Page 188 - Ad Hoc Report June 2018
P. 188

 FINDINGS
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R E P O R T
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themselves exclusively to federal criminal practice. As solo practitioners or members of small firms, they have little or no institutional support. They receive inadequate compensation which they must forgo to attend training. They depend upon the judicial officer presiding over an individual case for any resources and even for their own pay. While pursuing the best interests of their clients, panel attorneys must keep one eye on the judge who holds the purse strings.
This system is segmented further by local variation. Some districts have estab- lished local plans that safeguard the independence of panel lawyers by diminish- ing or doing away with the role of the presiding judge in approving attorneys’ fees and the use of ancillary service providers. Some of these same districts administer their plan by CJA committees that manage selection to the panel, insulating the lawyers further from the judges before whom they appear. These committees can provide panel lawyers with meaningful access to decision-makers and due process in voucher disputes. In these districts, panel attorneys, less constrained by lack of resources and impediments to independence, function more like individual assis- tant federal defenders, diminishing the quality gap.
In other districts, judges maintain control over the selection, appointment, and compensation of attorneys as well as authorization to use ancillary service providers. Some districts impose informal, artificial limits on the work panel law- yers can do on behalf of their clients. Sometimes this is in the form of limits on fees set well below statutory case maximums.657 Other times it is the discouragement, if not outright bar, of payment for certain facets of a representation (see Section 5). In such districts, both the independence and the effectiveness of panel lawyers can be severely compromised.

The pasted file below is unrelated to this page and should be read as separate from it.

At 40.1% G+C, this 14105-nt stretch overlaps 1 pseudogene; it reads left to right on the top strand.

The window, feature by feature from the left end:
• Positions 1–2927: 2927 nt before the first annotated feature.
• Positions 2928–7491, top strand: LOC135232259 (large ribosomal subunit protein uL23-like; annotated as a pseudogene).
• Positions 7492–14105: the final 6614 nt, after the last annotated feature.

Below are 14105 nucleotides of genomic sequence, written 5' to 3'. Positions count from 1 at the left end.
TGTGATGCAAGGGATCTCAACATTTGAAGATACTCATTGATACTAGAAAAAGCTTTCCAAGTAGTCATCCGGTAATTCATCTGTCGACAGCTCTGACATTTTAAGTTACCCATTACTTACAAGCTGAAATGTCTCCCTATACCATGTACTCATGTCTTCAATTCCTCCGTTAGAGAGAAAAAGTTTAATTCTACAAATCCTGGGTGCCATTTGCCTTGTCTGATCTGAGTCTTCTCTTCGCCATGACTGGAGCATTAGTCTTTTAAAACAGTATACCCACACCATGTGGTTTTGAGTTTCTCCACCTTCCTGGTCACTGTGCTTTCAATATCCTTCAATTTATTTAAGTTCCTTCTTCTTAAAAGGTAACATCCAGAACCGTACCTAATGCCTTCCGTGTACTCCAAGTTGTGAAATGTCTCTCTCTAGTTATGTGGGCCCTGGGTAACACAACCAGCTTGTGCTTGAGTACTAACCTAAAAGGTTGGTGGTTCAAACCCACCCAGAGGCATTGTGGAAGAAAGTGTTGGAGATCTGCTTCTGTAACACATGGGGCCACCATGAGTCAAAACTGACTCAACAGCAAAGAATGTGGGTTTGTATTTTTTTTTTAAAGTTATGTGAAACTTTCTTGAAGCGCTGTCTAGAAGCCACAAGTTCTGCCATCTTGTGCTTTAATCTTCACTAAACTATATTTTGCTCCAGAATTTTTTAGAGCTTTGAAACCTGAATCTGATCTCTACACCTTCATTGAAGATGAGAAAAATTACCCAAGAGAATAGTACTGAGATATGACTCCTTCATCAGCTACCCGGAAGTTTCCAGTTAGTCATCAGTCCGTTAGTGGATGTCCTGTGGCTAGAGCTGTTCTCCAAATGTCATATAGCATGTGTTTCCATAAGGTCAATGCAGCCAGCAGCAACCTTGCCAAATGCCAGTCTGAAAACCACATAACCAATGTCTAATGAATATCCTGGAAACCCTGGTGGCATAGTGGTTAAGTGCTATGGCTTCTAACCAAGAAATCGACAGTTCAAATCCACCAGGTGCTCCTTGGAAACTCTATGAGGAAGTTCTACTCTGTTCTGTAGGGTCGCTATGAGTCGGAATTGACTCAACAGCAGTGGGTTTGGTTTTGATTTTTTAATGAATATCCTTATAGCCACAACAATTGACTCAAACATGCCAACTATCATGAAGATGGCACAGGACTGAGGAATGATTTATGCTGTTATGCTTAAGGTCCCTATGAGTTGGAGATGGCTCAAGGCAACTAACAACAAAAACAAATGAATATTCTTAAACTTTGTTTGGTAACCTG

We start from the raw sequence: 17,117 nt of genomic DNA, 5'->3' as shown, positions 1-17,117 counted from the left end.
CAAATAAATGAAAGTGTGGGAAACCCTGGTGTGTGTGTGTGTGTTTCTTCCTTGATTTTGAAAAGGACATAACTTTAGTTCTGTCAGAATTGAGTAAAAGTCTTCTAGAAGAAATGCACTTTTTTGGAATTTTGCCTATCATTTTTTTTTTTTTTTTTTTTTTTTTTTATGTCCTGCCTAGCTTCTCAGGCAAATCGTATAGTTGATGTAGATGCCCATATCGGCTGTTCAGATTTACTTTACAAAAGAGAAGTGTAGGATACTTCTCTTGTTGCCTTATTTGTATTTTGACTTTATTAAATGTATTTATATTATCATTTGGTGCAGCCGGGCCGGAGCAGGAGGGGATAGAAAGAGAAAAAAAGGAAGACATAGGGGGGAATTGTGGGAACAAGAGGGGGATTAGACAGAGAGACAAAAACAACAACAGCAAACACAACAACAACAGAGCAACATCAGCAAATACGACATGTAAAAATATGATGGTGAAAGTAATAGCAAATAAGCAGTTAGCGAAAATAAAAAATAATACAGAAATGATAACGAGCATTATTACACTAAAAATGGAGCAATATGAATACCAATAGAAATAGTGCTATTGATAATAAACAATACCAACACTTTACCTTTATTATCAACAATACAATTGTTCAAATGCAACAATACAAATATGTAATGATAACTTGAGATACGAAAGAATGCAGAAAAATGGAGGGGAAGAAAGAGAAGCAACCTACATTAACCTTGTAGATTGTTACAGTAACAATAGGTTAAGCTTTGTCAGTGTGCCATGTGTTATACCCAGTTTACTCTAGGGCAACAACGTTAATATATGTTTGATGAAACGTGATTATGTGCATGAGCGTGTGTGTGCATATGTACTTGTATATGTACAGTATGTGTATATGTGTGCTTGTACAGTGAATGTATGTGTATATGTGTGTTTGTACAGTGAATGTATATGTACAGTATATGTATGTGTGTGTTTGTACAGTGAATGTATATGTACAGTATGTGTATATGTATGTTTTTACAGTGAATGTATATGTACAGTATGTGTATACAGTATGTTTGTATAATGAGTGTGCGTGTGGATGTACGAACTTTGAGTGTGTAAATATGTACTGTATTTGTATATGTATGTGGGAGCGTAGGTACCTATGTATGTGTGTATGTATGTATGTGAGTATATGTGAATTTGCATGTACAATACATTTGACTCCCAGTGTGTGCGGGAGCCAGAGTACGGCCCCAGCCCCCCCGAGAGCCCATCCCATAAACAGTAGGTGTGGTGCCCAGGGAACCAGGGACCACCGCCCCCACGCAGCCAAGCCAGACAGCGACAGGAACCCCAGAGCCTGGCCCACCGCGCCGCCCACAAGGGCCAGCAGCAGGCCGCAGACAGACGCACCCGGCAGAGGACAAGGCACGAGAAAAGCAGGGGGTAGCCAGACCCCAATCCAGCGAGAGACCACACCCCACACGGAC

7.1 Quality of Representation by Panel Attorneys
Quality of representation by panel attorneys received both harsh criticism and high praise. A private defense attorney, a former chair of the ABA’s Criminal Justice Section and liaison to the Sentencing Commission, told the Committee that from his perspective, panel attorneys “generally . . . are state court practitioners who make a living on a high volume of cases. They’re willing to take the federal court appointments because they’ll pay more . . . . They don’t have enough experi- ence day in and day out with the federal sentencing guidelines to do an effective job” representing clients.658
Stephen Bright, President of the Southern Center for Human Rights, told
657 LeRoyPercy,CJADist.Rep.,N.D.Miss.,PublicHearing—Birmingham,Ala.,Panel7,Writ.Test.,at1. 658 JamesFelman,FormerCJAPanelAtty.,M.D.Fla.,PublicHearing—Miami,Fla.,Panel4,Tr.,at34.
No recommendation presented herein represents T H E A D H O C C O M M I T T E E T O R E V I E W T H E C R I M I N A L J U S T I C E A C T the policy of the Judicial Conference of the United States unless approved by the Conference itself.























































































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